Negotiating with the Tehreek-i-Taliban Pakistan is a bad idea

During a recent press conference, Pakistan’s information minister Marriyum Aurangzeb confirmed ongoing peace talks between the government and the banned Tehreek-i-Taliban Pakistan (TTP). 

She continued by welcoming the TTP’s announcement of a ceasefire, with this apparent opening being reciprocated by the group’s representative who attributed the indefinite extension of the ceasefire to substantial progress in talks between the group and a fifty-member Pakistani delegation.

While a thorough analysis of Pakistani government negotiations with the TTP cannot be done until more information is released, it is important to stress that this dialogue is not advantageous for Pakistan. There are three reasons why this is the case.

By negotiating, Islamabad could unintentionally legitimize the TTP
Entering into peace talks with the TTP after it increased attacks on Pakistani security forces gives the impression that Pakistan acknowledges the growing presence and fighting prowess of the group. In other words, negotiations suggest that sustaining losses was becoming too costly for Pakistan. It is noteworthy that the group was able to target Pakistani security personnel with greater ease from 2020 until the start of this latest round of negotiations. The TTP claimed 282 attacks on the Pakistan Army and other law enforcement agencies in 2021. Furthermore, according to the Army, in the first three months of 2022, ninety-seven soldiers and officers were martyred in attacks carried out by the TTP and other terrorist organizations. And, as recently as April 2022, the group brazenly attacked a Pakistan Army convoy, martyring seven soldiers. Attacks like this were part of the group’s spring offensive, codenamed “Al-Badr.”

At a time when violence has spiked, then, starting negotiations with the perpetrator indicates that the TTP is militarily stronger than it was previously. The group, it must be stressed, will gain confidence from the fact that only weeks after the launch of its spring offensive, Pakistani authorities agreed to negotiate with it. For a non-state actor like the TTP, seeing a state actor concede in this manner is ideal for galvanizing further support.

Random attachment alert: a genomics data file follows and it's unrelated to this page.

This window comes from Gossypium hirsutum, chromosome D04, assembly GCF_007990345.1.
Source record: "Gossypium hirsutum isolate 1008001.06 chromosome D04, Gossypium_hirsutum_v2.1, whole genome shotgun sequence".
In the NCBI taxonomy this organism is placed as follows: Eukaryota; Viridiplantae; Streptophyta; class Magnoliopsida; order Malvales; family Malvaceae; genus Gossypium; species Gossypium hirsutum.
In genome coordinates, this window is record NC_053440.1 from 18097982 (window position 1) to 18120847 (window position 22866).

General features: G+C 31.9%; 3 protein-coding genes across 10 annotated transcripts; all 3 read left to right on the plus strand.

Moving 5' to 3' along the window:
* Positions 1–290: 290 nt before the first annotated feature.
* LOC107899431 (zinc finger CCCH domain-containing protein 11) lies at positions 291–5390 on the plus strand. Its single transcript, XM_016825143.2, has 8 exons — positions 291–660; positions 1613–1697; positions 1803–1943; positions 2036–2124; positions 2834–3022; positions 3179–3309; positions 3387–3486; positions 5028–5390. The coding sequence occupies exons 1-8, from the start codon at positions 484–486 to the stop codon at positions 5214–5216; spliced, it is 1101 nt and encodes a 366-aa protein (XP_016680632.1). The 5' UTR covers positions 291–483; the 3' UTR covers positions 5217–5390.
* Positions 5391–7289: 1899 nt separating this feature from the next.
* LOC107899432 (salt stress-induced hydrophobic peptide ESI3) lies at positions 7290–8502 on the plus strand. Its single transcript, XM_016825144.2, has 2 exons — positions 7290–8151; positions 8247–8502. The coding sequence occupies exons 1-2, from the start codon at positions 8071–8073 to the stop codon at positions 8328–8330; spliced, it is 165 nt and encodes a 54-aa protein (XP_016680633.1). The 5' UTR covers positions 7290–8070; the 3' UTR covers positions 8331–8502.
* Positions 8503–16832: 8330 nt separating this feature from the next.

Furthermore, it is reasonable to argue that–ever since its resurgence–the TTP has made its presence felt in areas surrounding the Pakistan-Afghanistan border. The corollary is this: the TTP has regained the ability to target the Pakistan Army, a force which successfully flushed it out of Pakistan seven years ago. Letting them off the hook only supports the group’s strength and confidence. Unless the TTP commits to disarming its fighters, reported releases and pardons would enable it to resurrect itself and become a force to reckon with going forward. With Pakistan fighting terrorists and separatists in Balochistan–not to mention the Islamic State Khorasan Province (IS-K)–it cannot afford to paint itself an actor willing to offer concessions to its inveterate enemies.

Pakistan risks allowing the TTP to regroup at home by halting military action
If the TTP is allowed to return to the tribal areas and other parts of Khyber Pakhtunkhwa (KP) (as a result of negotiations taking precedence over Pakistani military action), the group could reinvigorate quickly, not least because this region is its home turf. A bolstered and legitimized TTP operating from within Pakistan would be more difficult to manage, especially at a time when IS-K has also increased its attacks inside the country.